READ NO EVIL: Joan Rivers, the queen of jabs, tells us she has one big secret to her success. If you’ve written something about her, she wants no part of it. “I don’t read it. I absolutely don’t read it. I don’t read good reviews and I don’t read bad reviews,” admits Rivers. “Obviously I’m told about good reviews,” she adds. “I know when it’s been a good show and I know when it’s been a bad show. I don’t need an outsider to tell me. I can come off stage and tell you how it was and what went wrong a lot faster than somebody else can say it. I’m sure they say terrible things about it. I don’t need it. I don’t need to look at it.” So, there!
Rivers currently can be seen enjoying the high life with some fellow hard workers in the TV Land series “How’d You Get So Rich?” “We go to their houses and we see all of their toys. It’s fascinating how differently they spend their money. One man made all this money so he bought himself a Lamborghini for every day of the week,” she says. “I think it’s very uplifting that in this day in age you can do it if you’ve got the right attitude and the right product. But it teaches you a good lesson that you’ve got to work for it or win the lottery.”
A WEIGHTING GAME: Angie Dickinson was one of those perpetually perfectly lean ladies in her heyday on small and big screen, but now the still-beautiful septuagenarian complains that she’s 20 pounds overweight. “If I lost 20 pounds I’d be more viable. I’m serious about that,” she says. “I watch ‘The Biggest Loser’ and I am so enamored of those incredible people, how they shame themselves and go through whatever it takes to get in shape. I could no longer get out there in a little top and shorts. They expose their worst sides and I admire them beyond belief – but I still don’t lose the weight.”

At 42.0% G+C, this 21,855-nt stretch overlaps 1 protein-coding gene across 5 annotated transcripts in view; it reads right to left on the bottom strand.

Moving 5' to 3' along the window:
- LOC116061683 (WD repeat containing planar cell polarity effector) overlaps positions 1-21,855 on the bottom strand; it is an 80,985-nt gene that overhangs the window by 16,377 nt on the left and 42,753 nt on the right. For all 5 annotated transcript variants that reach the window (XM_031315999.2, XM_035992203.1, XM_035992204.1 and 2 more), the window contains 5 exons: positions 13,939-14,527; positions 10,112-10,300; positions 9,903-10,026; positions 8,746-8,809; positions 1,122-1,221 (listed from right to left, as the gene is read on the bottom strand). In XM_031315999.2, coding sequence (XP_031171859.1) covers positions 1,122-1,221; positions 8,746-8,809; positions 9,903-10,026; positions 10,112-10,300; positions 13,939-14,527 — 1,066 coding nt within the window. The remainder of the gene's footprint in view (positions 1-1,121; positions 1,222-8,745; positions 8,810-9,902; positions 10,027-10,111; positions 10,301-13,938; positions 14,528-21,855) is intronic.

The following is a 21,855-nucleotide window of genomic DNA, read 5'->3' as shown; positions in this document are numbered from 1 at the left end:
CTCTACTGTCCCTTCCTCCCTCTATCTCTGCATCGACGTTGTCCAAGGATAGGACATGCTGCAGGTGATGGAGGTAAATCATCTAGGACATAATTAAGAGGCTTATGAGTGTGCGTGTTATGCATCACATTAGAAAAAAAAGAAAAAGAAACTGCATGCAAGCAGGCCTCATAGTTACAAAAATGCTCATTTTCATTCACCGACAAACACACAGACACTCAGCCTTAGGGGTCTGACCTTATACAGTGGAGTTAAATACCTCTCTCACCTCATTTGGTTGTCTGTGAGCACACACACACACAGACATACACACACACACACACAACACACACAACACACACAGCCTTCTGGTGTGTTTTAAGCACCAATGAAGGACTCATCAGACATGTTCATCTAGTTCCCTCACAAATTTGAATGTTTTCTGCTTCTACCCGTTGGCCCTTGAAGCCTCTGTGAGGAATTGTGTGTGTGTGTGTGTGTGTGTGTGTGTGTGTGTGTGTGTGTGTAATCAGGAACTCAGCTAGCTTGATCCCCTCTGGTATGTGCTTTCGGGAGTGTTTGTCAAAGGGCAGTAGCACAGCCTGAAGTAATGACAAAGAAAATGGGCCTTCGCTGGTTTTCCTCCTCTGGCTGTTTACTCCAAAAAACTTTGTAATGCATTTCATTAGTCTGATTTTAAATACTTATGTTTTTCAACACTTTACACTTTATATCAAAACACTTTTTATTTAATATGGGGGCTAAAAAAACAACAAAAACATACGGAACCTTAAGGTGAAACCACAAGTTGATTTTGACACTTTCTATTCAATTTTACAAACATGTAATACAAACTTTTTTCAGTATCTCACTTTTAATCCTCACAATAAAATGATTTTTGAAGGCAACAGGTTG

With reports by Emily-Fortune Feimster
”If you sign up for a roast, you’re going to be roasted,” she notes. “You’d be an idiot to think that they’re not going to go for the jugular. Can you imagine someone going up there and saying, ‘You shouldn’t say that!’” While Rivers admits she wasn’t thrilled with the idea at first, the list of presenters helped change her mind. “I thought, ‘If we get a good panel together then it could be a lot of fun.’ We’ll have Suzanne Somers, I think we’re getting Liza, we have Brad Garrett, we may have Jon Lovitz, and Kathy Griffin is the toastmistress,” she says of her good pal Griffin, who is often compared to her.
”We both talk about people so I guess that could be the comparison. She tells stories, and I really rant and rave much more, but I don’t watch her act at all anymore because I don’t want to have anything spill over, if that makes any sense. I never look at what anybody else is doing. I’m so busy doing what I’m doing.”
Rivers certainly doesn’t expect anyone to hold back in this show or any other one for that matter. “Comedy is very rough now. Life is very rough. When the whole nation goes into mourning when a pedophile dies, you’re in a very strong time,” she says. ”Look at what our society is doing. This is insane. When people are stealing 62 billion dollars. I think society is so out of control and the comedy just brings it to a place where at least it’s funny.”
Next up for Rivers is the Aug. 5 premiere of her TV Land show “How’d You Get So Rich?” The Mark Burnett-produced show follows Rivers as she explores the lifestyles of the rich and lucky. “The millionaires were very nervous in the beginning because it was me. After five minutes they realized I’m not going to make asses of them. The show is funny but it’s not funny at their expense.”